Oh, but we used mathematical models to pick the dose, they said.
by Meryl Nass
Published on my blog on June 14, 2020 (before most people could grasp what was happening) and edited on March 24, 2022
The Solidarity Trial is a WHO-led conglomeration of many national trials of treatments for Covid-19. In March 2020 alone, the WHO collected $108 million from donors to cover the costs of its Solidarity clinical trials. After the overdosing was exposed, WHO claimed it paid for the trial itself, perhaps to cover for a donor?
Per the WHO:
As of 3 June 2020, more than 3500 patients have been recruited in 35 countries, with over 400 hospitals actively recruiting patients. Overall, over 100 countries have joined or expressed an interest in joining the trial, and WHO is actively supporting 60 of them…
The hydroxychloroquine arm of the Solidarity trials restarted enrolling patients June 3, after being halted May 25 by WHO Director-General Dr. Tedros Adhanom Ghebreyesus and the Executive Group of the Solidarity Trial. The hydroxychloroquine (HCQ) arm of the trials had been stopped after publication of the Lancet Surgisphere study, which claimed that patients who received chloroquine or hydroxychloroquine had 35% higher death rates, but the Lancet study was retracted 13 days after publication, as its data turned out to be fabricated. The HCQ Solidarity trials restarted after the retraction and were currently ongoing in June 2020. [However, the international outpatient HCQ trial sponsored by Oxford (COP COV) was not allowed to resume then.]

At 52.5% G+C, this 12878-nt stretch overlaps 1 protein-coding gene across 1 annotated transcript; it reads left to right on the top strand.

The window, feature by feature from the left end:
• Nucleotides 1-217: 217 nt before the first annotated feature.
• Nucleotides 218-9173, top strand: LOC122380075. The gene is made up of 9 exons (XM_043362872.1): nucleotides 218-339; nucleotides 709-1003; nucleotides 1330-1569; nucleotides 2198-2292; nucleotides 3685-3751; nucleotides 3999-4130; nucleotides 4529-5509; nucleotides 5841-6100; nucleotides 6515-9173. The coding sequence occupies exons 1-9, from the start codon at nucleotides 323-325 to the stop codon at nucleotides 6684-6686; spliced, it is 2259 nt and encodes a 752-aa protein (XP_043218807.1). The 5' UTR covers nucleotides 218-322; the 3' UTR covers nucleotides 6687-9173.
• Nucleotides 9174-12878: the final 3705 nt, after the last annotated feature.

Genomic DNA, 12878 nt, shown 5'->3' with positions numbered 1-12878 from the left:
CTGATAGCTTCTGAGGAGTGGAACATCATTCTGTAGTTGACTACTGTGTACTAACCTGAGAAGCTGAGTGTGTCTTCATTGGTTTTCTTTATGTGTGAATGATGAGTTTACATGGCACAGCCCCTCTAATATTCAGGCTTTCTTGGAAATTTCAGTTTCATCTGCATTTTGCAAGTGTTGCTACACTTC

Below are the drugs being tested in Solidarity:
● Lopinavir with Ritonavir
● Lopinavir with Ritonavir plus Interferon beta-1a.
Initially, the WHO planned to use neither cloroquine drug in its trials. But multiple countries requested chloroquines, so both chloroquine (CQ) and HCQ were then added to the trial plan. However, HCQ was felt to be a little safer, countries preferred it, so WHO dropped CQ from its trials. Other clinical trials continue to test both CQ and HCQ against Covid-19. Read More